The Eleventh Plague Character Analysis “Your life is limited, so don’t waste it living someone else’s life” Steve Jobs. People spend most of their life to try to blend into society and try to fit in. People are always worried about what there actions will make people think about them. One example of this would be Stephen, he goes through a large amount of change, and learns not to fit in, and to be himself. In the book, The Eleventh Plague, Stephan’s conflicts, changes, and interactions with other characters helps him learn to help others in need. Through the conflicts and changes in Stephen’s life, he learned how to be a better person. He was only worried how the new town would affect him. When Stephen moves to Settlers Landing he is only worried how it will effect him. He was only worried how he could make the best of it. “Maybe this is my chance" (21). Stephen realized how he could start over. Stephen never knew how to interact with others, because he was always just with his dad, and many events has helped him understand how to care about others. "I gotta get back to my dad” (102). After Stephens dad falls of the cliff and gets into a comma, he learns how to put others in front of him. Stephen at the beginning the of the book never really knew how to care for others, and later began to. In the book, …show more content…
Many people try to fit into what is socially excepted and they never try to be there selfs. People only try to be what society wants them to be. Just like Stephen, people can change and they can learn how to be their self. Many times in the book we witness Stephen going through change during times of struggle or sadness. Over the course of the book we witness Stephen completely changing and putting others in front of his self. Treating people the way they wanted to be can go a long way and also being yourself will also be the right thing to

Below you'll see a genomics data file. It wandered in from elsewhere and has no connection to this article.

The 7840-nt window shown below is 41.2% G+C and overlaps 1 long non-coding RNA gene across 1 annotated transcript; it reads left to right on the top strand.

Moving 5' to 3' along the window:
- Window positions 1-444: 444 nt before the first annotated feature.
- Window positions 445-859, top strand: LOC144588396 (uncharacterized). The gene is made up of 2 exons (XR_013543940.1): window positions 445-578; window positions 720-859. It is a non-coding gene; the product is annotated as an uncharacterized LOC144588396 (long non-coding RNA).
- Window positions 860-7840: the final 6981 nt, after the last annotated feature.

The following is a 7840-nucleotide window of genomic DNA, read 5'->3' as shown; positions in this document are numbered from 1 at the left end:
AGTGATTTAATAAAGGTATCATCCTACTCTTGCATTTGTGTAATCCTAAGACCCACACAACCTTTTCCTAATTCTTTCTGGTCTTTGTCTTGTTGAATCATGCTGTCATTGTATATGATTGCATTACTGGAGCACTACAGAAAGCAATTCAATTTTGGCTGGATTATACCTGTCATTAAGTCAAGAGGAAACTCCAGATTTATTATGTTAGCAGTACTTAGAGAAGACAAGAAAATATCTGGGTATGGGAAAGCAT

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In the novel A Lesson Before Dying by Ernest J Gaines, Grant is a main character that has a lot of influence over the people in his community. Some might even consider him a hero. I believe that Grant is a hero because he helps Jefferson become a man, changes himself for the better, and wants to continue changing the community. Over the course of the novel, Grant helps Jefferson become the man that he needs to be in order to walk to his death with honor. When Grant first begrudgingly went to visit Jefferson in prison Jefferson was in a really low state.
Imagine being ripped from the comfortable normalities of the sunbelt United States, to the desolate, malnourished Congo, where food is scarce and morals are low. Barbara Kingsolver spent years studying the Congo and their people in order to provide an accurate representation in her historical fiction piece, The Poisonwood Bible. In this novel, Leah Price is first described as a young, Christian woman. However, this description soon becomes distorted the longer the Price family remains in the Congo. Leah’s character traits shift as she becomes alienated from the rest of her family’s ideals.
Leah Price is a little girl who grows up in a strongly devout household that relocates to the Belgian Congo as missionaries in Barbara Kingsolver's novel The Poisonwood Bible. Leah's childhood in the Congo and exposure to African culture had a significant impact on how she developed psychologically and morally. Leah gains a strong sense of independence, a great affinity with the Congolese people and their difficulties, and a rejection of her father's fundamentalist religious beliefs as a result of her experiences. Leah's surroundings in the Congo physically influence her character by giving her a sense of independence, to start. She has no access to the comforts of her upbringing in the United States, so she must learn to adjust and become
As the novel goes on he begins getting in touch with their emotional and physical feelings. For example, Rat Kiley, he was a well known character in the book. He began having mental breakdowns throughout the book. He had seen his best friend get blown up, and then goes into shutdown mode. Rat keeps to himself not talking as much as he did, and walking away from the other guys.
Through the protagonist Stephen, Nowland suggests that when faced with the decision between upholding societal expectations or dissenting in order to preserve our identity, we select the latter to achieve inner peace. Where we live, how we live and who we live with, significantly affects how we perceive the world. Living under the influence of others can create a veil over our identity, and cause us to believe in something we truly are not. While under this veil, we either lose ourselves completely or see the veil concealing ourselves from who we are at core. As a growing boy, Stephen is especially prone to the influence of others.